Ahead of Wednesday's WGC Dell Technologies Match Play at Austin Country Club Jordan Spieth couldn't hide the thrill he was experiencing in being back home in Texas.
Moreover, he's delighted that his form is finally somewhere near his best.
The 27-year-old hasn't claimed a win since mid-2017 and his form descended to horrible levels with just three top five finishes throughout all of 2018, 2019 and 2020.
But he's rediscovered his mojo in 2021 and the results prove it: he's finished top five in three of his last five starts.
He's still struggling to find fairways, but his approach play is improved and his distance putting is back to it's outstanding best.
Prior to taking on Matthew Fitzpatrick, Matthew Wolff and Corey Conners in Group 15, starting Wednesday, Spieth spoke to the media.
Spieth on playing in his home state
"I love coming down here, feel like I have tremendous support in the state of Texas, so I'm always super pumped, especially with the fans being back and things starting to feel a little bit closer to normal.
"I think that just kind of can add to some momentum and some positivity for me."
Spieth on having his friends at the course
"It's just been really fun. When the course gets down to those lake holes … One time I was on 13 and 14 and my buddy had my ski boat out there that we had brought from Dallas!
"There's a bunch of friends out on the water and it was just kind of weird to look out and be like, 'Whoa, that's mine and what are you guys doing?'
"I was thinking they were in the crowd, but instead they went and got the boat, and took it out. It's the weirdest thing."
Spieth on the golf course
"Austin Country Club is such a fun golf course to play. You've got a lot of different options on a lot of different holes, which also makes it a pretty fitting golf course for match play."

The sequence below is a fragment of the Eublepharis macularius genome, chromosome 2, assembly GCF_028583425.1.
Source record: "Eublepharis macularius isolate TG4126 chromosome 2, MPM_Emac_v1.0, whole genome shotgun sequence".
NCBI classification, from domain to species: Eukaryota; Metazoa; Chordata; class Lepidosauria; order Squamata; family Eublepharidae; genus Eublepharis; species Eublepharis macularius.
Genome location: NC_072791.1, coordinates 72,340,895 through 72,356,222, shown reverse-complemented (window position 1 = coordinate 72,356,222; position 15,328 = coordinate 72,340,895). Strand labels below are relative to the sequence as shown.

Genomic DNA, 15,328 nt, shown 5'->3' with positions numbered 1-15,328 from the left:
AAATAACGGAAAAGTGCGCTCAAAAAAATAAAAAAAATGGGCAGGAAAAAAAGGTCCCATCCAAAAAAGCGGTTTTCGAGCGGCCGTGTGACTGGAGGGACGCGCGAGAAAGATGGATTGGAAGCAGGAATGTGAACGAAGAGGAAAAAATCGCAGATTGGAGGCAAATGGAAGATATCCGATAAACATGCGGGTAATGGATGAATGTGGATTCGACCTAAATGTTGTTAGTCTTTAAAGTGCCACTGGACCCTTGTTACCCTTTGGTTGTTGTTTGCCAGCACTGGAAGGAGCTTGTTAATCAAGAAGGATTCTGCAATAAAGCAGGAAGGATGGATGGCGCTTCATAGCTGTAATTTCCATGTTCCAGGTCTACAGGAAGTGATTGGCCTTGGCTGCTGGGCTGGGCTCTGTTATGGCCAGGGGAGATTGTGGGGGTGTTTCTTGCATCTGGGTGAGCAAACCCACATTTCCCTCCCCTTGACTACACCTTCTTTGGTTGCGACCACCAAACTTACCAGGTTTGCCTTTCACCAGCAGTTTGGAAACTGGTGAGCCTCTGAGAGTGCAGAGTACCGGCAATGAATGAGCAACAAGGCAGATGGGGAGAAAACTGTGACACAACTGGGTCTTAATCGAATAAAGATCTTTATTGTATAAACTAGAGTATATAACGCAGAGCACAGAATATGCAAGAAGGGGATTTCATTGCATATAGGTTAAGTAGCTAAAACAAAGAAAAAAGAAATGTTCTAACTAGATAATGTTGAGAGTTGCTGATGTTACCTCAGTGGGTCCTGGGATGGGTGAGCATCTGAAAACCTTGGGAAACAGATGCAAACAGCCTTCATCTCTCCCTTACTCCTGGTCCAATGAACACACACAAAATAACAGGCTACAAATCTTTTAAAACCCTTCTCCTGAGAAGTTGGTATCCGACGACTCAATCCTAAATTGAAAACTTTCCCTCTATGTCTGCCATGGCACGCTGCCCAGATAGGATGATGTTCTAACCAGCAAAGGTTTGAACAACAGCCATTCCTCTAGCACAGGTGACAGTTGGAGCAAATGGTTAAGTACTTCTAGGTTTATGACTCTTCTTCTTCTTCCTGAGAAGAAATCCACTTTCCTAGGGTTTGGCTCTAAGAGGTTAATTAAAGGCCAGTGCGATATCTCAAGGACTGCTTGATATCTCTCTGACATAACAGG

Spieth on match play
"It's tough because you want to play the golf course and not the opponent. Just a have an if-I-shoot-the-lowest-score-I'm-probably-going-to-win kind of mindset.
"But you definitely make adjustments watching what that other guy does. It's kind of a fine line.
"You don't want to get too focused on what he's doing, but you do kind of need to be aware so that you limit a mistake that doesn't need to be made.
"The other thing that's a little bit tricky is you get a lot of freedom on shots that you don't in a regular tournament because you're like, 'Hey, if I don't pull this off, whatever, if I lose this hole, it's one hole. I don't make double or triple-bogey, I just lose one hole.'
"At the same time closing out matches can feel like the pressure of closing out a tournament.
"So you get freedom on some shots, but then on others you feel a little tighter and that's kind of the beauty of it.
"You can each have eight-footers and the mindset is: first one in is going to win. This putt, if I miss, his will be a lot easier to make. It's putting to win the hole or tie versus I have to make to tie. Different pressure.
"I like those flips and those switches. I wish there were more events like this, got to take advantage."
Spieth on turning his putting (and form) around
"I was like (ranked) 200th for putting in 2018. There's not much of an excuse for that. That was just p*ss-poor putting.
"As the year went on my grip got weaker, the clubface got more open and then I needed to flip at impact and so it just required more timing.
"From somebody who already has a weaker grip to start with, you don't really have much wiggle room on that side of the things.
"It's something that I've got to continue to try and work on, make sure it's not an issue.
"It was 100% responsible … it's going to impact how everything feels.
"I've swung it enough the right way, so when it's not the right way my brain's like, wow, something's out of position, what is it?!
"Everybody's got some reason why they get off. That was mine and I certainly could have handled it differently.
"I feel good that right now it's not an issue."